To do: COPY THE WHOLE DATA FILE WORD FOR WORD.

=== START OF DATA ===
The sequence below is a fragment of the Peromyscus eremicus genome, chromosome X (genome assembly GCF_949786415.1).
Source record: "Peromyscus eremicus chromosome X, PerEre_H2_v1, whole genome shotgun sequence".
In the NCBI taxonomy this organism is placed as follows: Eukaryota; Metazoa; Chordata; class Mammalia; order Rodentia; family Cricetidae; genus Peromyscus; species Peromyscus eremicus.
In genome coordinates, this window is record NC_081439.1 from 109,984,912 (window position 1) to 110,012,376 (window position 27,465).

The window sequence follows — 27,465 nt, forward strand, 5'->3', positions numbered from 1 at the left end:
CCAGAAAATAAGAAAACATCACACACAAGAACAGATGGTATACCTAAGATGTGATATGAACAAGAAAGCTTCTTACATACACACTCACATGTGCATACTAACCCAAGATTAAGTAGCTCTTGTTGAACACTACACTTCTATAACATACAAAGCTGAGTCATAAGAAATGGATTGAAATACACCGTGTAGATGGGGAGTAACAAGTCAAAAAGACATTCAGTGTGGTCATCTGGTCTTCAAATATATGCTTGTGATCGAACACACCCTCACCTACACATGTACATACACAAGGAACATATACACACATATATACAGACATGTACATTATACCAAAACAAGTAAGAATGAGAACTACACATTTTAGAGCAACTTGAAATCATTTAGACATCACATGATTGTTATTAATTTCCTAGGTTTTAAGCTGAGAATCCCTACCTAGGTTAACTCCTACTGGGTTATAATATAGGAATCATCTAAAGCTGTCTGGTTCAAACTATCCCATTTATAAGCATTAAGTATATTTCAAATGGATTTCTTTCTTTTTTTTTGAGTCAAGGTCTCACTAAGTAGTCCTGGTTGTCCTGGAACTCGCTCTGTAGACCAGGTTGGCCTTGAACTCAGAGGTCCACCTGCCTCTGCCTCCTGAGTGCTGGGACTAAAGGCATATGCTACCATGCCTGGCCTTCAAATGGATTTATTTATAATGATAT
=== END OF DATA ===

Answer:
The sequence below is a fragment of the Peromyscus eremicus genome, chromosome X (genome assembly GCF_949786415.1).
Source record: "Peromyscus eremicus chromosome X, PerEre_H2_v1, whole genome shotgun sequence".
In the NCBI taxonomy this organism is placed as follows: Eukaryota; Metazoa; Chordata; class Mammalia; order Rodentia; family Cricetidae; genus Peromyscus; species Peromyscus eremicus.
In genome coordinates, this window is record NC_081439.1 from 109,984,912 (window position 1) to 110,012,376 (window position 27,465).

The window sequence follows — 27,465 nt, forward strand, 5'->3', positions numbered from 1 at the left end:
CCAGAAAATAAGAAAACATCACACACAAGAACAGATGGTATACCTAAGATGTGATATGAACAAGAAAGCTTCTTACATACACACTCACATGTGCATACTAACCCAAGATTAAGTAGCTCTTGTTGAACACTACACTTCTATAACATACAAAGCTGAGTCATAAGAAATGGATTGAAATACACCGTGTAGATGGGGAGTAACAAGTCAAAAAGACATTCAGTGTGGTCATCTGGTCTTCAAATATATGCTTGTGATCGAACACACCCTCACCTACACATGTACATACACAAGGAACATATACACACATATATACAGACATGTACATTATACCAAAACAAGTAAGAATGAGAACTACACATTTTAGAGCAACTTGAAATCATTTAGACATCACATGATTGTTATTAATTTCCTAGGTTTTAAGCTGAGAATCCCTACCTAGGTTAACTCCTACTGGGTTATAATATAGGAATCATCTAAAGCTGTCTGGTTCAAACTATCCCATTTATAAGCATTAAGTATATTTCAAATGGATTTCTTTCTTTTTTTTTGAGTCAAGGTCTCACTAAGTAGTCCTGGTTGTCCTGGAACTCGCTCTGTAGACCAGGTTGGCCTTGAACTCAGAGGTCCACCTGCCTCTGCCTCCTGAGTGCTGGGACTAAAGGCATATGCTACCATGCCTGGCCTTCAAATGGATTTATTTATAATGATAT